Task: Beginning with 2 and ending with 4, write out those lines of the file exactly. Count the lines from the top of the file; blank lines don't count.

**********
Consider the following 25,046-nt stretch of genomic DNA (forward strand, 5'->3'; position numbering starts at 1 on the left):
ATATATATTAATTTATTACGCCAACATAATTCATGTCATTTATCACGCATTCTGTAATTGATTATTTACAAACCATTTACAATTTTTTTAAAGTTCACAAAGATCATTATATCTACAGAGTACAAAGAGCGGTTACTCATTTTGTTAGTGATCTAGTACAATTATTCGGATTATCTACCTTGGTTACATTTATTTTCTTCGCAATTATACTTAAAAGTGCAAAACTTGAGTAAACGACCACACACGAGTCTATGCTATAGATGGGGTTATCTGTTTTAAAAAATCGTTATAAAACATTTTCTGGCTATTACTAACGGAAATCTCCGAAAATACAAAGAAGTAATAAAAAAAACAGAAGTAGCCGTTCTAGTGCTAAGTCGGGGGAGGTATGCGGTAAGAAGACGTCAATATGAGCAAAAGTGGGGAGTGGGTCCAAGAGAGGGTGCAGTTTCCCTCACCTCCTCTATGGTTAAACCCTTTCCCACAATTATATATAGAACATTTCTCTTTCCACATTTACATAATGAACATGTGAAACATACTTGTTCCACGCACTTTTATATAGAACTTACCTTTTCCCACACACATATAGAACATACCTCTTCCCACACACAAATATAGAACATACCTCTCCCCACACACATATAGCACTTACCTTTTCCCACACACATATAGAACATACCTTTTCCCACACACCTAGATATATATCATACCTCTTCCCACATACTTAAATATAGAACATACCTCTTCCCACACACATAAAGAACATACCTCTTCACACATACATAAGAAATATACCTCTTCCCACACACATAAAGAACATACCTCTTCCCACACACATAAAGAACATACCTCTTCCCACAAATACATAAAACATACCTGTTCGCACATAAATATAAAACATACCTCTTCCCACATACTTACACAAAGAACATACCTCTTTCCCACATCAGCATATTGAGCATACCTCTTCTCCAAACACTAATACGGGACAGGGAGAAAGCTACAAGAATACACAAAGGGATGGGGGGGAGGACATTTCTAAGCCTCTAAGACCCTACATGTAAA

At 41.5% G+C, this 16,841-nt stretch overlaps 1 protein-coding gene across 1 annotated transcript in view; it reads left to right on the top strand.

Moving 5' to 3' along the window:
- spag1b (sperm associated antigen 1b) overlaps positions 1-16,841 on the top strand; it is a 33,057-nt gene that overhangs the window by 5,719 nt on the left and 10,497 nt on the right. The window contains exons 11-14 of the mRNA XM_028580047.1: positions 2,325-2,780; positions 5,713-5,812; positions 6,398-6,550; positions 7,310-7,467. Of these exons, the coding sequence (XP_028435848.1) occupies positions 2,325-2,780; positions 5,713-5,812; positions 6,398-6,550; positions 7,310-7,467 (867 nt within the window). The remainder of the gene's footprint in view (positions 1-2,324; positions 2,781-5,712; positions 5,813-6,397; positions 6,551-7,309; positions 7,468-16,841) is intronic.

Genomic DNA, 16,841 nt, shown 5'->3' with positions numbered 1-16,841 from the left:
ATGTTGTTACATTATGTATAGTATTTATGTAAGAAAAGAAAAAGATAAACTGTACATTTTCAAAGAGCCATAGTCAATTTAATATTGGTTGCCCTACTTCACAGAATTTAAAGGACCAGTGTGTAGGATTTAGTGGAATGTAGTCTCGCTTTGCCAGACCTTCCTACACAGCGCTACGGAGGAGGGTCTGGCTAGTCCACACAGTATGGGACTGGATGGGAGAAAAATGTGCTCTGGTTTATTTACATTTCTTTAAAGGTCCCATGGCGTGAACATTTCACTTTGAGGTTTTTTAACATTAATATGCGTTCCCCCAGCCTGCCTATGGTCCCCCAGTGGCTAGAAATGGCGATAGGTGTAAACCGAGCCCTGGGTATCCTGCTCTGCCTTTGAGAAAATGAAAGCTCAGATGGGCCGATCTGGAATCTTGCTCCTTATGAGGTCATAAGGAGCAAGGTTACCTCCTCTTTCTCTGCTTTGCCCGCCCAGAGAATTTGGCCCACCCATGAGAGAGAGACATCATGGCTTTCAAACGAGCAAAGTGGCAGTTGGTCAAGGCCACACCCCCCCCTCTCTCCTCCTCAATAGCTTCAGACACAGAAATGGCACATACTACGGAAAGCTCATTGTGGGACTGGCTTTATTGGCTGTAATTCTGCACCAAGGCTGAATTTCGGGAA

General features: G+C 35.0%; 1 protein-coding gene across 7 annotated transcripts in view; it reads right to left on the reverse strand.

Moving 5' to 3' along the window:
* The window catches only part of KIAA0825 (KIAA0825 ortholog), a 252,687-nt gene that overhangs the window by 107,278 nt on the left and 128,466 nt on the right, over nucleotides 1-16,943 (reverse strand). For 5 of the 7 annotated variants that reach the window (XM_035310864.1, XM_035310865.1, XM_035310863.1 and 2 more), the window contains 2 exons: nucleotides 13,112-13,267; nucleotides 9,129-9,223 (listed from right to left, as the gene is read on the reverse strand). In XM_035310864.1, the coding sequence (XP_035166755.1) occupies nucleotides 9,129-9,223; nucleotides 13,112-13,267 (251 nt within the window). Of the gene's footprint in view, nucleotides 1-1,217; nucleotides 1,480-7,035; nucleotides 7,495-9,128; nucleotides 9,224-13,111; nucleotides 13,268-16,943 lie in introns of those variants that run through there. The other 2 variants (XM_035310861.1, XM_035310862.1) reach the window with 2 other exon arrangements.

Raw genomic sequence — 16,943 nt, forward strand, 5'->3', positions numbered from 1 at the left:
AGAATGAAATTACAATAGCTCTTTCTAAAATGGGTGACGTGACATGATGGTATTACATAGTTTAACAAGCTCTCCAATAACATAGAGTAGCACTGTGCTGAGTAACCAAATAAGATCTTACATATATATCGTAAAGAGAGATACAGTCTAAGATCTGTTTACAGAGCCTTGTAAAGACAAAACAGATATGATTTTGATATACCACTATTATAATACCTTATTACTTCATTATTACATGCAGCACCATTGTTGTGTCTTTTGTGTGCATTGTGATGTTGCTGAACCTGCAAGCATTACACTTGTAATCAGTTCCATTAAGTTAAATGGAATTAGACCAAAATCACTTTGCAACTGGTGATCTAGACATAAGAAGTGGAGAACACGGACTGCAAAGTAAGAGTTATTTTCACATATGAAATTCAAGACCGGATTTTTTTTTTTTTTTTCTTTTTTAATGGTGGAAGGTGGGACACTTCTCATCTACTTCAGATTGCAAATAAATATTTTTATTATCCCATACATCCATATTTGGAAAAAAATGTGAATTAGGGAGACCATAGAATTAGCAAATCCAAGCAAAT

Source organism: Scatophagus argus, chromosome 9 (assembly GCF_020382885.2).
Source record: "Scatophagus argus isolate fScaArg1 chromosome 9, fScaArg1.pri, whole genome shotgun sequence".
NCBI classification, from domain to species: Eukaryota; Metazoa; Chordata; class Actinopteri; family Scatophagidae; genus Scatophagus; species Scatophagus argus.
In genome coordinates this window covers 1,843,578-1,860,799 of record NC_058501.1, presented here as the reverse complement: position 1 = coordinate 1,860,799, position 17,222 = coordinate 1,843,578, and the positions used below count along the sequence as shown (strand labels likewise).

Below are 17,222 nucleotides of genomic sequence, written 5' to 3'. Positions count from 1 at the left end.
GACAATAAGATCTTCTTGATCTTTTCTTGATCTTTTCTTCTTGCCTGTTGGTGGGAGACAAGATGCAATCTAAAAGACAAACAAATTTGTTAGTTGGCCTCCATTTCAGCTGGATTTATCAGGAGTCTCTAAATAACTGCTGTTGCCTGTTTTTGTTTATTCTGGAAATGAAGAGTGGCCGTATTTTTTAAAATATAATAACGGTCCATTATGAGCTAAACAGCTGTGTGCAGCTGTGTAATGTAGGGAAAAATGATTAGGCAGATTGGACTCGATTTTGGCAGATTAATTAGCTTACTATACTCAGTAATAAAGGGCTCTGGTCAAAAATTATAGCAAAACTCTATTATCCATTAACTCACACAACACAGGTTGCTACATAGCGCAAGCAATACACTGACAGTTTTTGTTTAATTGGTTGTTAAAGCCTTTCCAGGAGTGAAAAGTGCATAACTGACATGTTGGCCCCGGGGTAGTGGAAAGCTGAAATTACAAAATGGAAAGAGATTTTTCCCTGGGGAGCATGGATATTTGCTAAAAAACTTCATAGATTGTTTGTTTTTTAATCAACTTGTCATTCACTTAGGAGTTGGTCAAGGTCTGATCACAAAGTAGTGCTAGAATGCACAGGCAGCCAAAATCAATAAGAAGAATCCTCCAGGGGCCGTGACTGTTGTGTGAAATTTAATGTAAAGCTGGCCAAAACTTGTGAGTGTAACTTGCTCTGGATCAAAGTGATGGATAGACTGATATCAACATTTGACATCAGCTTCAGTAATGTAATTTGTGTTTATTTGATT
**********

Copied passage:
ATATATATTAATTTATTACGCCAACATAATTCATGTCATTTATCACGCATTCTGTAATTGATTATTTACAAACCATTTACAATTTTTTTAAAGTTCACAAAGATCATTATATCTACAGAGTACAAAGAGCGGTTACTCATTTTGTTAGTGATCTAGTACAATTATTCGGATTATCTACCTTGGTTACATTTATTTTCTTCGCAATTATACTTAAAAGTGCAAAACTTGAGTAAACGACCACACACGAGTCTATGCTATAGATGGGGTTATCTGTTTTAAAAAATCGTTATAAAACATTTTCTGGCTATTACTAACGGAAATCTCCGAAAATACAAAGAAGTAATAAAAAAAACAGAAGTAGCCGTTCTAGTGCTAAGTCGGGGGAGGTATGCGGTAAGAAGACGTCAATATGAGCAAAAGTGGGGAGTGGGTCCAAGAGAGGGTGCAGTTTCCCTCACCTCCTCTATGGTTAAACCCTTTCCCACAATTATATATAGAACATTTCTCTTTCCACATTTACATAATGAACATGTGAAACATACTTGTTCCACGCACTTTTATATAGAACTTACCTTTTCCCACACACATATAGAACATACCTCTTCCCACACACAAATATAGAACATACCTCTCCCCACACACATATAGCACTTACCTTTTCCCACACACATATAGAACATACCTTTTCCCACACACCTAGATATATATCATACCTCTTCCCACATACTTAAATATAGAACATACCTCTTCCCACACACATAAAGAACATACCTCTTCACACATACATAAGAAATATACCTCTTCCCACACACATAAAGAACATACCTCTTCCCACACACATAAAGAACATACCTCTTCCCACAAATACATAAAACATACCTGTTCGCACATAAATATAAAACATACCTCTTCCCACATACTTACACAAAGAACATACCTCTTTCCCACATCAGCATATTGAGCATACCTCTTCTCCAAACACTAATACGGGACAGGGAGAAAGCTACAAGAATACACAAAGGGATGGGGGGGAGGACATTTCTAAGCCTCTAAGACCCTACATGTAAA

At 41.5% G+C, this 16,841-nt stretch overlaps 1 protein-coding gene across 1 annotated transcript in view; it reads left to right on the top strand.

Moving 5' to 3' along the window: